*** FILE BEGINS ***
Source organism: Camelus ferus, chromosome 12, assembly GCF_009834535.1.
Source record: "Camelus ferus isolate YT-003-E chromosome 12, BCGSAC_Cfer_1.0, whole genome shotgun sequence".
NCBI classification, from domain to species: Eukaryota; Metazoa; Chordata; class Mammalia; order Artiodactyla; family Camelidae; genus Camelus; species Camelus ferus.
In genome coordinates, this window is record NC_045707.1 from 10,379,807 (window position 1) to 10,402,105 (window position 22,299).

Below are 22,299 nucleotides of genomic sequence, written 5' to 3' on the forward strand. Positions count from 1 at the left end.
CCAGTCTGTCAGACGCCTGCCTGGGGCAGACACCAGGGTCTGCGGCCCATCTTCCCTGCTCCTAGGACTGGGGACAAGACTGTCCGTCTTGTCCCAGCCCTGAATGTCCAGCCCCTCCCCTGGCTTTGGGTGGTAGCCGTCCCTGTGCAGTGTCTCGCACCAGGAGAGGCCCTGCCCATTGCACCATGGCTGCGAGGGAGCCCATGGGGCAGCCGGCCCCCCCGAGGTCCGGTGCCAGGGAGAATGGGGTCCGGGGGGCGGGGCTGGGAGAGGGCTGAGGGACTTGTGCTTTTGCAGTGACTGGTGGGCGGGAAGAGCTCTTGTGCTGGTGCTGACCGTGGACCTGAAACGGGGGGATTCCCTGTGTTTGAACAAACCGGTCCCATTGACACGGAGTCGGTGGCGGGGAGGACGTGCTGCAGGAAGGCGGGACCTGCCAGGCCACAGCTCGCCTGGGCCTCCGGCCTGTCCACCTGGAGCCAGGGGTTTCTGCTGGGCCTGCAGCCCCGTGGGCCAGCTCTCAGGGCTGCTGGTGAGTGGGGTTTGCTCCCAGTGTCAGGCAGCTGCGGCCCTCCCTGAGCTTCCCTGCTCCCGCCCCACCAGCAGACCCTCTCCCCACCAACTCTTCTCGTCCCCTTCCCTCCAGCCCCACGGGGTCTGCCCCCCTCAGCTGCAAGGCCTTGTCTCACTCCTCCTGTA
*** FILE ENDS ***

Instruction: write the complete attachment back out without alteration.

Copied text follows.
Source organism: Camelus ferus, chromosome 12, assembly GCF_009834535.1.
Source record: "Camelus ferus isolate YT-003-E chromosome 12, BCGSAC_Cfer_1.0, whole genome shotgun sequence".
NCBI classification, from domain to species: Eukaryota; Metazoa; Chordata; class Mammalia; order Artiodactyla; family Camelidae; genus Camelus; species Camelus ferus.
In genome coordinates, this window is record NC_045707.1 from 10,379,807 (window position 1) to 10,402,105 (window position 22,299).

Below are 22,299 nucleotides of genomic sequence, written 5' to 3' on the forward strand. Positions count from 1 at the left end.
CCAGTCTGTCAGACGCCTGCCTGGGGCAGACACCAGGGTCTGCGGCCCATCTTCCCTGCTCCTAGGACTGGGGACAAGACTGTCCGTCTTGTCCCAGCCCTGAATGTCCAGCCCCTCCCCTGGCTTTGGGTGGTAGCCGTCCCTGTGCAGTGTCTCGCACCAGGAGAGGCCCTGCCCATTGCACCATGGCTGCGAGGGAGCCCATGGGGCAGCCGGCCCCCCCGAGGTCCGGTGCCAGGGAGAATGGGGTCCGGGGGGCGGGGCTGGGAGAGGGCTGAGGGACTTGTGCTTTTGCAGTGACTGGTGGGCGGGAAGAGCTCTTGTGCTGGTGCTGACCGTGGACCTGAAACGGGGGGATTCCCTGTGTTTGAACAAACCGGTCCCATTGACACGGAGTCGGTGGCGGGGAGGACGTGCTGCAGGAAGGCGGGACCTGCCAGGCCACAGCTCGCCTGGGCCTCCGGCCTGTCCACCTGGAGCCAGGGGTTTCTGCTGGGCCTGCAGCCCCGTGGGCCAGCTCTCAGGGCTGCTGGTGAGTGGGGTTTGCTCCCAGTGTCAGGCAGCTGCGGCCCTCCCTGAGCTTCCCTGCTCCCGCCCCACCAGCAGACCCTCTCCCCACCAACTCTTCTCGTCCCCTTCCCTCCAGCCCCACGGGGTCTGCCCCCCTCAGCTGCAAGGCCTTGTCTCACTCCTCCTGTA